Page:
RESULTS has long supported global volunteer-led advocacy, working with partner organisations across the world to support community volunteers use their voices to fight poverty, just as grassroots campaigners do here in the UK. From TB advocacy in Eastern Europe to youth leadership on nutrition, we’re part of a global movement of people who understand how citizen-led advocacy can and does change the world.
In 2019, a new programme joined RESULTS’ portfolio, and in this blog post, Campaigns Coordinator Dela Anderson (left) interviews Eliza-Helen Ampomah (right), Campaigns Officer for our Youth Leaders for Health programme, to find out how it works.
Eliza, you are heading off to Addis Ababa, Ethiopia this week to run a 5-day training event. What’s it all about?
The Addis training event is a key moment for the Youth Leaders for Health project. My manager, Push, and I – we started with RESULTS in October – our main objective has been to get at least 25 young people on to the Youth Leaders for Health project from three countries: Sierra Leone, Tanzania and Ghana. We wanted young people between the ages of 18 and 35 who are not only passionate and committed to changing their communities but also policies in their countries. This training event will give us the opportunity to give them the introduction to what we would love them to be doing for the rest of the project, which is a year long. We want them to be a key part of advocacy around malaria and health systems strengthening in their countries, and really pushing for this agenda over the next 12 months. So this event is the beginning of the whole project really.
What’s on the agenda for the 5 days? What’s actually happening?
The 5 days is jam-packed! We are running intensive training where we will be introducing the young people to concepts around advocacy – how you get hold of decision-makers, lobby them, talk to them, convince them, recognising the different ways change can happen. Because as we know, it’s not linear, it’s not always easy, it’s not clean-cut; understanding how strategy and forward-thinking and planning goes into an advocacy campaign. They should get a chance to meet MPs who will be there for the African Union Summit which will be happening towards the end of the week, 30-31 January, and hopefully visit the African Union (AU) itself, which is based in Addis Ababa. We have great training content from experts in pan-African advocacy, thought-leaders – it will be a really exciting 5 days for them, when they will soak up as much information and knowledge as possible to kick-start their own campaigns in their countries.
You are working with partner organisations for this project. What are you hoping the Youth Leaders will ultimately achieve?
We are working with partner organisations from the three countries – Hope For Future Generations in Ghana, CISMAT-SL in Sierra Leone, a long-term partner of RESULTS on TB, and Health Promotion Tanzania, which is an ACTION partner, along with another ACTION partner, WACI Health, a pan-Africa advocacy organisation. They will be supporting the young people in their countries to develop advocacy campaigns, which will focus on malaria, and use it as an entry-pointy to talking about health system strengthening in the wider discourse. So, understanding how being able to treat, diagnose and eliminate malaria feeds into wider Universal Health Coverage discussions and health system strengthening discussions. We’re hoping they will capitalise on moments in their countries. In Ghana and Tanzania there are elections at the end of the year; we have the Commonwealth Heads of Government meeting in Rwanda in June; and we also have World Malaria Day in April. These are key moments which we’re hoping they will use to raise awareness and to advocate for policy change around malaria and health system strengthening over the course of this year.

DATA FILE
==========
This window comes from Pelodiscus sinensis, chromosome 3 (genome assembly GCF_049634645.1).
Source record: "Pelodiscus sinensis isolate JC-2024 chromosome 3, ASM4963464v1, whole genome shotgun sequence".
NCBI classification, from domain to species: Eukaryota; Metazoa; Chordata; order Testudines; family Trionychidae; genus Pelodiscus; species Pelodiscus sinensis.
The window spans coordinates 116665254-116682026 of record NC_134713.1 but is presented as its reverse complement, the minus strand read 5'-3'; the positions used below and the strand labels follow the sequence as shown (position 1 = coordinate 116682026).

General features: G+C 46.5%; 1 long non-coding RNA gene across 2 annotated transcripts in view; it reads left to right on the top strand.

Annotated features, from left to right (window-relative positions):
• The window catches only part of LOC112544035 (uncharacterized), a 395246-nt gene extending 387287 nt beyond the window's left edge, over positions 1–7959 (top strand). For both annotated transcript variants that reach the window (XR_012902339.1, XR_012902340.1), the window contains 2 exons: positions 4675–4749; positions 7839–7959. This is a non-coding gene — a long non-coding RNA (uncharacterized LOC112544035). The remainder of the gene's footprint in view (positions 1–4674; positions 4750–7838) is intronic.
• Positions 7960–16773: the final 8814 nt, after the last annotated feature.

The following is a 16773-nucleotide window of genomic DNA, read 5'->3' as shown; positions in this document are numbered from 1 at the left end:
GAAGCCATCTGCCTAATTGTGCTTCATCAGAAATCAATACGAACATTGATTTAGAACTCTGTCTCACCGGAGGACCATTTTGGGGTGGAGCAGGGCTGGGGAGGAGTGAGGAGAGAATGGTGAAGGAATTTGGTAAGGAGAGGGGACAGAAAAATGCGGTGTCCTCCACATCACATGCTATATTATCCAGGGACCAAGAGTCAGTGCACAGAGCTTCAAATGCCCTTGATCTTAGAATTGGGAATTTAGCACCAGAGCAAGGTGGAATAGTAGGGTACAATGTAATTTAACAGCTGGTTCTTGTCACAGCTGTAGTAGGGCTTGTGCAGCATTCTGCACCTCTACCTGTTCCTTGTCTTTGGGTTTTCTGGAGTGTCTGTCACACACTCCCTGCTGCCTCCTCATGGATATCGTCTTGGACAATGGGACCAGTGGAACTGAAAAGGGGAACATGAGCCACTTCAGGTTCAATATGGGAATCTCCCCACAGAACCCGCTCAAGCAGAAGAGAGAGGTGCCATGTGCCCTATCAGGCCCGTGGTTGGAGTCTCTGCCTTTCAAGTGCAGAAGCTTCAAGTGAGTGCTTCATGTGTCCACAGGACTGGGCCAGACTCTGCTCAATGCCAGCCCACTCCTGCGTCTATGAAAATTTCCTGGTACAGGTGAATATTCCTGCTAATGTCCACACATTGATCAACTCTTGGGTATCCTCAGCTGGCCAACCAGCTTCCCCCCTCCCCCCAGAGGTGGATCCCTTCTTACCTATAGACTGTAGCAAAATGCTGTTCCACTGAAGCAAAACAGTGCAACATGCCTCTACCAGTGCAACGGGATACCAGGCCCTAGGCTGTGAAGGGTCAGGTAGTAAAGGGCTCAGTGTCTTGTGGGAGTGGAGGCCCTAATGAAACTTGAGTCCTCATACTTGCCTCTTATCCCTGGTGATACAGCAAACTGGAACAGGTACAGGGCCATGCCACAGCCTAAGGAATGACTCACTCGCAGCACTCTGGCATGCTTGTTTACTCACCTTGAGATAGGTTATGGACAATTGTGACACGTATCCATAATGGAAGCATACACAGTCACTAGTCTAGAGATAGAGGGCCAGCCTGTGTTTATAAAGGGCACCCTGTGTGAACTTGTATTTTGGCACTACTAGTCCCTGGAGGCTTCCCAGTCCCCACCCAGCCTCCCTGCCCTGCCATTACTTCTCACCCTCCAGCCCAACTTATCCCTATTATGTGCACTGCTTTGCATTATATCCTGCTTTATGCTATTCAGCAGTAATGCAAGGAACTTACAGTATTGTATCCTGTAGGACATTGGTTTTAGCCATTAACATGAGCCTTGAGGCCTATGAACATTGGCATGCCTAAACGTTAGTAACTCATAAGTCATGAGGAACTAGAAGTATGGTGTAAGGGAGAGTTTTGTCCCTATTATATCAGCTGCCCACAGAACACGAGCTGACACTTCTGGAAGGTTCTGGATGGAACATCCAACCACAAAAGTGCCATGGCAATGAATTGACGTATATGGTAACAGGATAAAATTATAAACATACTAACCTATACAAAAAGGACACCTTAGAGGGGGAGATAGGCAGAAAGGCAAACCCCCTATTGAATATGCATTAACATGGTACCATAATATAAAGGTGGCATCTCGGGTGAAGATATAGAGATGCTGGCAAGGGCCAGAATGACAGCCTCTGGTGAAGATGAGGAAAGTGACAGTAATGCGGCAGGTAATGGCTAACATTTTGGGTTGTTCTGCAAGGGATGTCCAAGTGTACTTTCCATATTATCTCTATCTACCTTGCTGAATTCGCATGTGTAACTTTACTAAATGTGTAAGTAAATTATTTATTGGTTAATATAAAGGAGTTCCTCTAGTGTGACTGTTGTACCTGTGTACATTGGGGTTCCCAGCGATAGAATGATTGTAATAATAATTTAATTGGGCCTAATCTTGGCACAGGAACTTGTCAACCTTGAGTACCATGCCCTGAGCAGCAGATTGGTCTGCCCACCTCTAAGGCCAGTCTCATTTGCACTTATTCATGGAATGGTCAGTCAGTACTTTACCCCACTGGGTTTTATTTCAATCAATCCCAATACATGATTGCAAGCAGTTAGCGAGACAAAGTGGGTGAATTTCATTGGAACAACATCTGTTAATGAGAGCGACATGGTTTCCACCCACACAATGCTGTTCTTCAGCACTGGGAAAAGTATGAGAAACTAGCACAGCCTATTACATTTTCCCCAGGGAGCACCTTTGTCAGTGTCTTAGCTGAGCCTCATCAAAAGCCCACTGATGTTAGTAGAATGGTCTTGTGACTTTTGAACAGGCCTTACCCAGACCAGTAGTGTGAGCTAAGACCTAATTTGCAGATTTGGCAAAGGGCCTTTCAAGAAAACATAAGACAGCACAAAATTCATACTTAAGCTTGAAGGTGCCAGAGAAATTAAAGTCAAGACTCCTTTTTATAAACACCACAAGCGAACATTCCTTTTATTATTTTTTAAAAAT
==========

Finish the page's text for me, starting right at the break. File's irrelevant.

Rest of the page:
Is there anything that particularly excites you about the programme?
There are so many exciting things about it! It only dawned on me once I met with the partners and met some of the young people that we’re all the same. I’m a young person. I’m of African descent. I identify with them so much! And I’m also an advocate. So it feels like, even though I’m supporting the project, I’m also part of the project and I feel like I’m learning a lot from them, from the partners and all the work they are doing in their different countries, and how advocacy looks in different countries. So even though I’m working on it, I definitely feel like a Youth Advocate myself and so in many ways I feel like the 27th person which is amazing! Hopefully I can convey to them that excitement and I can bring them on board. I really hope that they are as excited about it as I am!
I’m excited about all the different experiences that they will be able to get, because being a campaigner, being an advocate sometimes can feel very piecemeal. But then when you get a win, it’s so amazing, and I really hope they feel fulfilled by the work that they are doing and the amount of dedication they are bringing to the project, which we are really grateful for. And finally, I’m really excited for the partners to continue feeling that our working relationship is part of a journey that they are on, and that after the course of however long this project lasts, they can look back on this year with pride, and feeling like they’ve contributed something to not only ending malaria, but also helping the healthcare system in their countries. I hope they’ll feel good about the work that we do together, and I’m looking forward to coming back and telling you how the African Union went!